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Ag1000G - THE GAMBIA (AG1000G-GM-2)
Project: Ag1000G

Location: The Gambia (GM).

Mosquito

Partner study description

Specimens were collected along the Gambia River from the western coastal region of The Gambia (1), in August 2006. An. gambiae and An. coluzzii specimens were identified to species following the PCR-RFLP protocol (2) using DNA extracted from the mosquito leg. Only An. coluzzii specimens were collected from villages of Tankular (13.417, -16.033) and Kalataba (13.550, -15.617). An. gambiae and An. coluzzii specimens were found in sympatry and collected from villages of Yallal Tankonjala (13.550, -15.700), Sare Samba Sowe (13.583, -15.900) and Hamdalai (13.567, -16.0167). PCR-RFLP protocol also revealed the presence of mosquitoes with hybrid An. gambiae/An. coluzzii genotype in Yallal Tankonjala and Sare Samba Sowe. Collections of indoor daytime-resting half gravid mosquitoes were carried out mainly in human dwellings and, in few cases, in animal shelters. Collections were carried out by pyrethroid and/or paper-cup mouth aspirators from 12 AM to sunset, and kept in vials with desiccant. Ovaries were dissected, maintained into Carnoy fixative (three parts pure ethanol:one part glacial acetic acid) and stored at -20C before polytene chromosome preparations (1) Chromosome scoring was carried out under a phase‐contrast optical microscope. Paracentric inversion karyotypes were scored according to the nomenclature and conventions of (3) and (4).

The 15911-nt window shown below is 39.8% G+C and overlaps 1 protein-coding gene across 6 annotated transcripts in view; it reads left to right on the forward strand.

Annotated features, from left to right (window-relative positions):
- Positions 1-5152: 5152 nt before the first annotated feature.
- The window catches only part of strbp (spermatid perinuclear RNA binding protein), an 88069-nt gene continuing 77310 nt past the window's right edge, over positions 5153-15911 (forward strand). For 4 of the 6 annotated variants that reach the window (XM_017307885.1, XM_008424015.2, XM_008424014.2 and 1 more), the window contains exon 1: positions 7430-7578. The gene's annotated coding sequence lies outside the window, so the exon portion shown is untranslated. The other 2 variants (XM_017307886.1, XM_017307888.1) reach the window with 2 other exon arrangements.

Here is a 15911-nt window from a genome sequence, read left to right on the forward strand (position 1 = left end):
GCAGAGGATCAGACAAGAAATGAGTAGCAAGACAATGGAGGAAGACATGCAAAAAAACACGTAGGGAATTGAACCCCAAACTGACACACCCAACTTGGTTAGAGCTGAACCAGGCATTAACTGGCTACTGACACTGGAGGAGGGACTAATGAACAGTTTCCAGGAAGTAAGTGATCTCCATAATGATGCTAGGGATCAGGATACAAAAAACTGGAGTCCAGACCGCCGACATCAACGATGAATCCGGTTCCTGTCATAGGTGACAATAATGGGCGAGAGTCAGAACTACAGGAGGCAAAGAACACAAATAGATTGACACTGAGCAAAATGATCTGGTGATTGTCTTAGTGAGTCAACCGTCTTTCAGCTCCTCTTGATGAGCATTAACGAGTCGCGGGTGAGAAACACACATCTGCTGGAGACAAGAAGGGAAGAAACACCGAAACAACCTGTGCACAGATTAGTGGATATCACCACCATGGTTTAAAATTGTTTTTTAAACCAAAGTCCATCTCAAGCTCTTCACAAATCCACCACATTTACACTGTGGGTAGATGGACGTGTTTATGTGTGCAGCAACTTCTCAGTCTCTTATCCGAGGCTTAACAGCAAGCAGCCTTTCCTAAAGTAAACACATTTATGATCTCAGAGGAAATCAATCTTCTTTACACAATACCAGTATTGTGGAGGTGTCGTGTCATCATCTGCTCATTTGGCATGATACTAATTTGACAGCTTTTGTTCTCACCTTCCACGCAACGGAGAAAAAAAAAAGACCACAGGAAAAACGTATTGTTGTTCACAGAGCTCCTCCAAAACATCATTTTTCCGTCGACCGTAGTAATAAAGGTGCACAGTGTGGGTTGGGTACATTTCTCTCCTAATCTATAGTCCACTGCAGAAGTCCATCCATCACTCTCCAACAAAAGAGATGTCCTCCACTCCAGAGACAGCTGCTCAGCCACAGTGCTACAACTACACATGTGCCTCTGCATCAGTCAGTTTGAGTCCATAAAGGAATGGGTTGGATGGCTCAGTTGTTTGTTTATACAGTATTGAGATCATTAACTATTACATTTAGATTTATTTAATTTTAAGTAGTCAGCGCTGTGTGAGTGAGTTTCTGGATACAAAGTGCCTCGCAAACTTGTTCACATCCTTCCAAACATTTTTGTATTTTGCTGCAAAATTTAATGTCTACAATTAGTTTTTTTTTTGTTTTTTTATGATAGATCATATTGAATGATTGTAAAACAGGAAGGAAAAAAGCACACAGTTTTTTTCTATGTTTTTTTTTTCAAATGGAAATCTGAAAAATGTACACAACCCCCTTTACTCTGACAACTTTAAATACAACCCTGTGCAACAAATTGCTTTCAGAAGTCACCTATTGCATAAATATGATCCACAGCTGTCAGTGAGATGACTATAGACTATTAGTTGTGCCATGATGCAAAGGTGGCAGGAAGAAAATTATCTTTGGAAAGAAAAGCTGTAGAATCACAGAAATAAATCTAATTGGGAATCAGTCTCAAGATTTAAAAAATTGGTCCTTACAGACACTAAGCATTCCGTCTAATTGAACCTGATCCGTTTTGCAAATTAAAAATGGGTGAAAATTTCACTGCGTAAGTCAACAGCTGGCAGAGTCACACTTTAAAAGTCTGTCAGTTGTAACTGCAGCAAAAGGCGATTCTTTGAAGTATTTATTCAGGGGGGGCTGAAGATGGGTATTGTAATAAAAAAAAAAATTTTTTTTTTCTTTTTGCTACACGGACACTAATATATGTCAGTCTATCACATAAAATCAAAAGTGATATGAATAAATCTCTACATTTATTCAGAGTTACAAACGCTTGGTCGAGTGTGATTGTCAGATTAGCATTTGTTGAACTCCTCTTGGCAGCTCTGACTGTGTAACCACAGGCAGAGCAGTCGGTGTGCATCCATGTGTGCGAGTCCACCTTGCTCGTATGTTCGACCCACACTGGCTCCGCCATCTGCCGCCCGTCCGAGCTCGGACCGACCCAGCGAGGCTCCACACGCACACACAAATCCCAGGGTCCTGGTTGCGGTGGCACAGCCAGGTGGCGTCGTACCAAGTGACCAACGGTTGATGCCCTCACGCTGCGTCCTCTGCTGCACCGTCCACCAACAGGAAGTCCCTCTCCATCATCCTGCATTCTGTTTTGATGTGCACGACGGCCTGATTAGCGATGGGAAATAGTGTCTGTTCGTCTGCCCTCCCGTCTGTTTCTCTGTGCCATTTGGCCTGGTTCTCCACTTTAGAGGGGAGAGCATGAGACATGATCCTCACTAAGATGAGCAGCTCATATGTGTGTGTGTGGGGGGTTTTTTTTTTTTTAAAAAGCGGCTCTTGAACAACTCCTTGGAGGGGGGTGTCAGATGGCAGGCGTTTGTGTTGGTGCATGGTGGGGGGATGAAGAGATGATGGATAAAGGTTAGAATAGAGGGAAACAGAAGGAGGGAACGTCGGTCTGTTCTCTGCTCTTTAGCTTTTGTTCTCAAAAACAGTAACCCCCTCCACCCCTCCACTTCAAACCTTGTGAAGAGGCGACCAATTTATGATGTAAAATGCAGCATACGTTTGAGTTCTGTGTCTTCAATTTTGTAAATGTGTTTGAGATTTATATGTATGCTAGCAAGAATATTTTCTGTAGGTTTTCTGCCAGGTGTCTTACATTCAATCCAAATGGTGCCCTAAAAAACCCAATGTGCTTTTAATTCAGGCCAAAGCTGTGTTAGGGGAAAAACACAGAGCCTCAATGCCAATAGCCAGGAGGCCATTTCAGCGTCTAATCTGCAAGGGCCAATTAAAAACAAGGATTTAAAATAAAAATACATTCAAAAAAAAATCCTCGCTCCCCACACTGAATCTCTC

See Caputo et al. (1) for further details of this study.

1. Beniamino Caputo, Davis Nwakanma, Musa Jawara, Majidah Adiamoh, Ibrahima Dia, Lassana Konate, Vincenzo Petrarca, David J Conway, and Alessandra della Torre. Anopheles gambiae complex along the gambia river, with particular reference to the molecular forms of an. gambiae s.s. Malaria J, 7:182, 2008. https://doi.org/10.1186/1475-2875-7-182

2. C. Fanello, F. Santolamazza, and A. della Torre. Simultaneous identification of species and molecular forms of the anopheles gambiae complex by pcr-rflp. Med Vet Entomol, 16:461–464, December 2002. https://doi.org/10.1046/j.1365-2915.2002.00393.x

3. M. Coluzzi, A. Sabatini, V. Petrarca, and M. A. Di Deco. Chromosomal differentiation and adaptation to human environments in the anopheles gambiae complex. Trans. R. Soc. Trop. Med. Hyg., 73(5):483–497, January 1979. https://doi.org/10.1016/0035-9203(79)90036-1

4. Y. T. Toure, V. Petrarca, S. F. Traore, A. Coulibaly, Maiga H. M., O. Sankare, M. Sow, M. A. Di Deco, and M. Coluzzi. The distribution and inversion polymorphism of chromosomally recognized taxa of the Anopheles gambiae complex in Mali, West Africa. Parassitologia, 40:477–511, 1998. https://pubmed.ncbi.nlm.nih.gov/10645562/

Contributors

Beniamino Caputo (beniamino.caputo@uniroma1.it) Istituto Pasteur Italia–Fondazione Cenci Bolognetti, Dipartimento di Sanita Pubblica e Malattie Infettive, Università di Roma SAPIENZA, Rome, Italy.

Musa Jawara Medical Research Council Unit, The Gambia at the London School of Hygiene & Tropical Medicine (MRCG at LSHTM), Banjul, The Gambia.

Davis C. Nwakanma Medical Research Council Unit, The Gambia at the London School of Hygiene & Tropical Medicine (MRCG at LSHTM), Banjul, The Gambia.

David Conway London School of Hygiene and Tropical Medicine, Keppel Street, Bloomsbury, London WC1E 7HT, UK.

Alessandra della Torre (alessandra.dellatorre@uniroma1.it) Istituto Pasteur Italia–Fondazione Cenci Bolognetti, Dipartimento di Sanita Pubblica e Malattie Infettive, Università di Roma SAPIENZA, Rome, Italy.